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The South West Impact of Multiple Sclerosis (SWIMS) project is a longitudinal study following around 1,600 people with multiple sclerosis (MS) or clinically isolated syndrome (CIS) in Devon and Cornwall, providing new information about how MS changes over time.
The project began in Plymouth in 2004, with funding from the Peninsula Medical School Foundation and between 2008 and 2017 the MS Society kindly funded the continuation of SWIMS.
The SWIMS project collects information on how multiple sclerosis (MS) and clinically isolated syndromes (CIS) affect people over the course of time.
The information is collected directly from people with MS or CIS, or from a carer, using specially designed questionnaire booklets (postal or online). We ask about a wide range of health related matters, allowing us to build a unique resource of peoples' experiences of MS. This resource is useful in many ways:
  • It helps us understand the impact of MS and CIS from the point of view of the people affected.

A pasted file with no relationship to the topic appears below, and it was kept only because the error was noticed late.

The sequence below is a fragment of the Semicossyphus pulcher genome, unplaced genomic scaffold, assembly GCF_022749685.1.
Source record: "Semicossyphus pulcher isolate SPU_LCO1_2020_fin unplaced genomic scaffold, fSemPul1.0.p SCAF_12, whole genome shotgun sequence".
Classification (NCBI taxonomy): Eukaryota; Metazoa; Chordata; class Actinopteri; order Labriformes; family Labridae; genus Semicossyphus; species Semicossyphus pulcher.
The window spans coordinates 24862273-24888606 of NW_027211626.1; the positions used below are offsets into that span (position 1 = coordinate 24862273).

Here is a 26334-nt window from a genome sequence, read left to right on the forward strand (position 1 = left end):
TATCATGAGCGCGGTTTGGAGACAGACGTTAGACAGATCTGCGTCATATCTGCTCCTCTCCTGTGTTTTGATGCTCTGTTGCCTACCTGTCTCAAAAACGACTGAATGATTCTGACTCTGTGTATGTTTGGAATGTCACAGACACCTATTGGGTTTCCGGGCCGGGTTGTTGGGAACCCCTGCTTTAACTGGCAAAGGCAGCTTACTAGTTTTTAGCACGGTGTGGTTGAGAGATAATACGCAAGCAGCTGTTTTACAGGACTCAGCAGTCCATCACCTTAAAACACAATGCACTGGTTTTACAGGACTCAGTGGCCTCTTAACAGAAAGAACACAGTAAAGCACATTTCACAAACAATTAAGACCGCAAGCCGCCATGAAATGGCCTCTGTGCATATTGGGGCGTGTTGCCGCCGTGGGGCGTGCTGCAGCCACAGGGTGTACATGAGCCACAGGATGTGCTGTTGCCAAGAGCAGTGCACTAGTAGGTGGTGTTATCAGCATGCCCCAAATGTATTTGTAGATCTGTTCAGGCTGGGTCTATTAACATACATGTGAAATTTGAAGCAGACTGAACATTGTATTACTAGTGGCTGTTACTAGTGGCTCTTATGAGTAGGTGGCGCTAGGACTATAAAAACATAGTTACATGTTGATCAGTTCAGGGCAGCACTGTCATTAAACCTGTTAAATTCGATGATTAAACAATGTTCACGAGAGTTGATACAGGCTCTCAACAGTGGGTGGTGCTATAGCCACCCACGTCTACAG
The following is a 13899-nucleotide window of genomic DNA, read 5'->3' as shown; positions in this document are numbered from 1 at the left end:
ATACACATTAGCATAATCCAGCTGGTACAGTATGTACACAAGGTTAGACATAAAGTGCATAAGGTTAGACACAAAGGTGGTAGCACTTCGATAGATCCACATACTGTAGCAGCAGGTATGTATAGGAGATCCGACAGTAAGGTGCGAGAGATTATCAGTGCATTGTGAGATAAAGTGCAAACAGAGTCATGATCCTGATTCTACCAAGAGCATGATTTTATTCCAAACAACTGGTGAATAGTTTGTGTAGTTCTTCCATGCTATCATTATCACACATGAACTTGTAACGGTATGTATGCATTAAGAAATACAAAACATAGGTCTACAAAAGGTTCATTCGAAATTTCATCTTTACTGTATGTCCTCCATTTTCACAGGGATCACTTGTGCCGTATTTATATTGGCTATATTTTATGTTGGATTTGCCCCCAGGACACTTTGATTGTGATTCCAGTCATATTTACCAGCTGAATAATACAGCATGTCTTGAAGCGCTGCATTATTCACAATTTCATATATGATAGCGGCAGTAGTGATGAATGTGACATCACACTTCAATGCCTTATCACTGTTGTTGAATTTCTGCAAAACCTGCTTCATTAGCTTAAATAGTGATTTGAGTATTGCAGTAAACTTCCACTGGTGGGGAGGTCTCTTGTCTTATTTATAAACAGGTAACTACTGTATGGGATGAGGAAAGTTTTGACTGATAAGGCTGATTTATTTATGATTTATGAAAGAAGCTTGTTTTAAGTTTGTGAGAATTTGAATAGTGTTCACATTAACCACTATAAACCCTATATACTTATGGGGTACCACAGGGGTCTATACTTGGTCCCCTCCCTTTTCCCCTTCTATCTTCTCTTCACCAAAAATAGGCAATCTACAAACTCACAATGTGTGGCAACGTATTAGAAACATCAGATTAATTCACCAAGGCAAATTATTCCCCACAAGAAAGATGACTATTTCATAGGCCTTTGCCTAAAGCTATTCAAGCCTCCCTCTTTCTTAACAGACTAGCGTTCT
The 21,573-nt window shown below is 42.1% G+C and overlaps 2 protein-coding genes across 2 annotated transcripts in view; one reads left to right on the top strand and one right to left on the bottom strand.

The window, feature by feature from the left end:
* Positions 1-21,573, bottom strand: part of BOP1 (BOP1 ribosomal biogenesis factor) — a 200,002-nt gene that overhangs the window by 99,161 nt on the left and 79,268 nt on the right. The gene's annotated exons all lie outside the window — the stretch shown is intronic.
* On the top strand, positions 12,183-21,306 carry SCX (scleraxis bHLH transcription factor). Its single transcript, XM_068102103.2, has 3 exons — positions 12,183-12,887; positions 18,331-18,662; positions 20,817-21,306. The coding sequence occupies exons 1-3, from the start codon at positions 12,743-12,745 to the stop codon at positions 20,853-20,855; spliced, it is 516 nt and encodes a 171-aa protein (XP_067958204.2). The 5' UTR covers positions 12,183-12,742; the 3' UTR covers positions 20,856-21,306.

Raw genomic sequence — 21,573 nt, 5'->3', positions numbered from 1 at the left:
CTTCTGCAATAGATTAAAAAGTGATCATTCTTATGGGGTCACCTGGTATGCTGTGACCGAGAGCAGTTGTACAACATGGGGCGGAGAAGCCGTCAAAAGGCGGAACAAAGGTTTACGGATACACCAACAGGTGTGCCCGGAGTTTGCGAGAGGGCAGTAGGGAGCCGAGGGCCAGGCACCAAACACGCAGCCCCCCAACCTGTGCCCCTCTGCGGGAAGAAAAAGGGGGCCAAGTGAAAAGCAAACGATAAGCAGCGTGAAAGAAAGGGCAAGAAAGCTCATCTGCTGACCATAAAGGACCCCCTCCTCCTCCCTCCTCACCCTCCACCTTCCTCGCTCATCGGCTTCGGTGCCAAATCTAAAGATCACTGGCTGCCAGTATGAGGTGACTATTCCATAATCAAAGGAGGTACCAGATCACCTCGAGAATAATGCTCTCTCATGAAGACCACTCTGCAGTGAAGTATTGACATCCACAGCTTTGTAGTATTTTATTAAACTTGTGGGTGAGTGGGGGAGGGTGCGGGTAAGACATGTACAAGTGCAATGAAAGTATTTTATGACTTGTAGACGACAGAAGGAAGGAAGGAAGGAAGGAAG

• We want to find better ways of measuring change in a person's condition over time. Good measurement tools can help to make clinical trials of new treatments shorter, less expensive and more effective.
  • We plan to develop a method to predict the future impact of MS and CIS for any given individual.
Professor Jeremy Hobart is the Chief Investigator of the study. The SWIMS project team, who are responsible for the day-to-day running of the project, are based at the University of Plymouth Faculty of Health, Devon. The University of Plymouth owns the data contributed by participants for the SWIMS project.